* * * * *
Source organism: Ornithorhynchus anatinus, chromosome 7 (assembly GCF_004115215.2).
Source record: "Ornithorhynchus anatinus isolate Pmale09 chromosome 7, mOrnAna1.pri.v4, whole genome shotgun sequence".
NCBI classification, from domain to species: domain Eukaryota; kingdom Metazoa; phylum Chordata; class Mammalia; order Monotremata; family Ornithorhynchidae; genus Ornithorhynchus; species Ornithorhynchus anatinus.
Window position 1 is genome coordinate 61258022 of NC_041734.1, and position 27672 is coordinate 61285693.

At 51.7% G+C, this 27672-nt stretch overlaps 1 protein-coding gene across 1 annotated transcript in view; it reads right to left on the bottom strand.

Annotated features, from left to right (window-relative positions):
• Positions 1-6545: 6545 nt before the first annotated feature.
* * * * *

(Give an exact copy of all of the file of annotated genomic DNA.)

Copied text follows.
Source organism: Ornithorhynchus anatinus, chromosome 7 (assembly GCF_004115215.2).
Source record: "Ornithorhynchus anatinus isolate Pmale09 chromosome 7, mOrnAna1.pri.v4, whole genome shotgun sequence".
NCBI classification, from domain to species: domain Eukaryota; kingdom Metazoa; phylum Chordata; class Mammalia; order Monotremata; family Ornithorhynchidae; genus Ornithorhynchus; species Ornithorhynchus anatinus.
Window position 1 is genome coordinate 61258022 of NC_041734.1, and position 27672 is coordinate 61285693.

At 51.7% G+C, this 27672-nt stretch overlaps 1 protein-coding gene across 1 annotated transcript in view; it reads right to left on the bottom strand.

Annotated features, from left to right (window-relative positions):
• Positions 1-6545: 6545 nt before the first annotated feature.